Muse’s Matt Bellamy has been promising for years that the band’s next album would be more “stripped back.” I, for one, am thankful he did not deliver on that promise for their latest release, Simulation Theory. Their 8th studio album is an updated Muse classic, and it is anything but stripped back. Try as Bellamy might to write soft ballads for intimate, acoustic venues, I have a feeling that Muse are predestined to create powerfully charged anthems that are at home in the arena circuit.
The narrative of the album is one we’ve seen from Muse before, but with a modern twist. Simulation Theory loosely follows a protagonist becoming aware that he’s been living in a simulation. He begins to resist and eventually rises up against his oppressor, or in this sense, creator.
The album opens with the chills-inducing track, “Algorithm.” The precise combination of heavy, thumping synth, beautiful strings and delicate piano harkens back to early Muse in a way that feels nostalgic but unexplored. Bellamy’s vocals on this track, much like the melody, start soft and then soar into a satisfying climax. The lyrics here are simple and few for such a heavy song. Following “Algorithm” is “The Dark Side,” with vocals and lyrics reminiscent of the Origins of Symmetry era. This haunting, trance-like song is packed with driving drumbeats and a roaring chorus. The next track is an almost complete melodic departure. “Pressure” is an upbeat dancey-powerhouse driven by guitars and complete with a layer of horns for additional flair. It features background vocals that pay homage to their earlier hit “Supermassive Black Hole.”
Next comes “Propaganda,” a stomping, groovy tune with industrial undertones. The introduction of steel guitar, juxtaposed against distorted vocals, is a welcome and exciting addition to the album. On “Break It To Me,” Muse are fully embracing their experimental side. This Prince-inspired track features vocal runs and exotic melodies similar to those on “United States of Eurasia.” In contrast, “Something Human” features the plucky synth evocative of a quiet summer hit. Bellamy’s voice on this track takes a different tone than on the rest of the album. It’s soft and gentle with hopeful lyrics, the likes of which we haven’t heard since “Unintended” off their debut album.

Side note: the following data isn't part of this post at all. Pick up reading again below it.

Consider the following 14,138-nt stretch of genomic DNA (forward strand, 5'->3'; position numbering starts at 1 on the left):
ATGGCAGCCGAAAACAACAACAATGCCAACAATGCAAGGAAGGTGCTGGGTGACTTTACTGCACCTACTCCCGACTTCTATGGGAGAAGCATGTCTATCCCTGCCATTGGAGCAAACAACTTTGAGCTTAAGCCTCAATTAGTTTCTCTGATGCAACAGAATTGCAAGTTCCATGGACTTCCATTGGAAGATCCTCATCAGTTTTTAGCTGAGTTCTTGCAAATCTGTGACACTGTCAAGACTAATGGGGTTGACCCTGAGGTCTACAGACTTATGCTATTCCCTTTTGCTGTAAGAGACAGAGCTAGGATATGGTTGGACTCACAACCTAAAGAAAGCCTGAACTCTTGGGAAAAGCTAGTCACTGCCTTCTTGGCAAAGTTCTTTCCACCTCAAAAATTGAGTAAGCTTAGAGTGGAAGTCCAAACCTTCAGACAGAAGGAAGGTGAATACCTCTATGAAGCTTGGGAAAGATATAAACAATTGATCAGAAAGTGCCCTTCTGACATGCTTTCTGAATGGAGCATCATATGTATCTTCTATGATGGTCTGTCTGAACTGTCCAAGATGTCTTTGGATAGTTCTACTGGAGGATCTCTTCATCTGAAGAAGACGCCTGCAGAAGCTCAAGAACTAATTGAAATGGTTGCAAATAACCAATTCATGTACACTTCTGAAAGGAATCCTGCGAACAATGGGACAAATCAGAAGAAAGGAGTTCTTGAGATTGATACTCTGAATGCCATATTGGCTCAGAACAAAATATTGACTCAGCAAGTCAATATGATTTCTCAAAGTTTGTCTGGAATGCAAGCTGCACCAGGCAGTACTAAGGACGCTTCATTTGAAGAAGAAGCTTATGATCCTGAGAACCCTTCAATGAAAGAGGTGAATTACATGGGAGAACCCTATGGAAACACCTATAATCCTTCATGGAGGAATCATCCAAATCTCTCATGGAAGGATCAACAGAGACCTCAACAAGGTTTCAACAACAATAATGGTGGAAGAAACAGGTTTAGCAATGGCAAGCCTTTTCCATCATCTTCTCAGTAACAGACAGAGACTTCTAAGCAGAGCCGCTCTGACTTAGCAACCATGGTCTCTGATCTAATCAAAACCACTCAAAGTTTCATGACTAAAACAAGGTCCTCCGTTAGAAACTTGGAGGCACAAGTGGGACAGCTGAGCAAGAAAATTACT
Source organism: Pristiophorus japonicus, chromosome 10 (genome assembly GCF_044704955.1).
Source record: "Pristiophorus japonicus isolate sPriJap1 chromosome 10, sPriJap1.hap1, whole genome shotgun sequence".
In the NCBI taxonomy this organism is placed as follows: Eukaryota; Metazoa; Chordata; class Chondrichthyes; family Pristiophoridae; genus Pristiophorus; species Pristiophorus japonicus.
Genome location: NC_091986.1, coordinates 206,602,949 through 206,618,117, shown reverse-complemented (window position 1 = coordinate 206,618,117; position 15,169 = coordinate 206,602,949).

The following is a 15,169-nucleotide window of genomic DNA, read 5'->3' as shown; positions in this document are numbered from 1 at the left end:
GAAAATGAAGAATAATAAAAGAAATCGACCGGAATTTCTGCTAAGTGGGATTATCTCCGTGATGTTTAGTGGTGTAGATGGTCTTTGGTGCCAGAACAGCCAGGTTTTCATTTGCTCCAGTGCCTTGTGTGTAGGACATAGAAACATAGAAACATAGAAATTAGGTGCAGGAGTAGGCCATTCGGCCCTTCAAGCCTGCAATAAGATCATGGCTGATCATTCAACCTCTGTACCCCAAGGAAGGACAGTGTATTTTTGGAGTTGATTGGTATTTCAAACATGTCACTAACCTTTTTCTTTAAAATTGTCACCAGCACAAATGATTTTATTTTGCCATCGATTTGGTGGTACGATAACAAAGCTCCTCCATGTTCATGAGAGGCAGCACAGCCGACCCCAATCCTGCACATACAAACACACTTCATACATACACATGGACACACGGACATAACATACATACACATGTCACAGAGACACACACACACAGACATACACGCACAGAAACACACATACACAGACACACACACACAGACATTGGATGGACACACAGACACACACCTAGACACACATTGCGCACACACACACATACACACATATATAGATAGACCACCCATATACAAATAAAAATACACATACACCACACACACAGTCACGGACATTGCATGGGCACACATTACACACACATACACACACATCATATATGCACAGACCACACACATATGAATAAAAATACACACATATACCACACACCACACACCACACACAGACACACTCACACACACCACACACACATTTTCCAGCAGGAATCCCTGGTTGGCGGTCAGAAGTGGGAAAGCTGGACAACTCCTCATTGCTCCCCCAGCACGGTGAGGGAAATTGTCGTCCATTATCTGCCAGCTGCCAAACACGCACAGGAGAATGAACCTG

Protest songs “Get Up and Fight” and “Blockades” deliver on the groundwork laid by the previous tracks. The intro vocals on “Get Up and Fight” sound like an attempt at a top 40 hit but seem out of place on the album. While disorienting at first, they demonstrate Muse’s ability to experiment without taking themselves too seriously. “Blockades,” arguably one of the strongest songs on the album, has hints of previous hits like “Bliss,” “MK Ultra,” and “Knights of Cydonia.” This epic song is an electrifying and exciting demonstration of where Muse has come from and what they are capable of now. Closing track “The Void” is an orchestral-heavy outro. Although the melody invokes a dark and ominous tone, the lyrics deliver a quiet message of hope.
Singles “Dig Down” and “Thought Contagion,” which were released over a year before Simulation Theory and don’t quite fit its narrative, find a home on the album. Both songs were written in the aftermath of Trump’s election and were a way for Bellamy to process how the 45th president came to power. “Thought Contagion” features eerie guitar riffs and a catchy chorus. The lyrics center around how power hungry individuals use fear as a way to manipulate the masses into supporting a harmful agenda. “Dig Down” offers a different message and song structure. Opening with an undeniably catchy synth riff, followed by uplifting strings, it is less complex in relation to the rest of the album. Here, Bellamy acknowledges our struggles and fears of this unstable time. With the help of a soaring, memorable chorus, he encourages us to continue to resist against oppression.
Not included on the regular version of the album, but absolutely worth mentioning, are the alternative versions of several songs featured on the Super Deluxe versions. In particular, “Pressure” featuring the UCLA Marching Band is a fun, catchy remake that works so well that it rivals the original.
Simulation Theory sounds like the soundtrack to a mash-up of classic 80’s science fiction films. The themes and even the album artwork seem to be pulled wistfully from that decade. Complete with distortion and synthesizer weaved in to fit the narrative of the songs, it’s a Muse album for the digital era.
The album features strong vocals from Bellamy and demonstrates the fullness of his impressive vocal range. Although lyrically weaker than past Muse records, it is their strongest album of the past decade. It’s encouraging that at this stage in their career, Muse continue to experiment with new sounds and push their boundaries.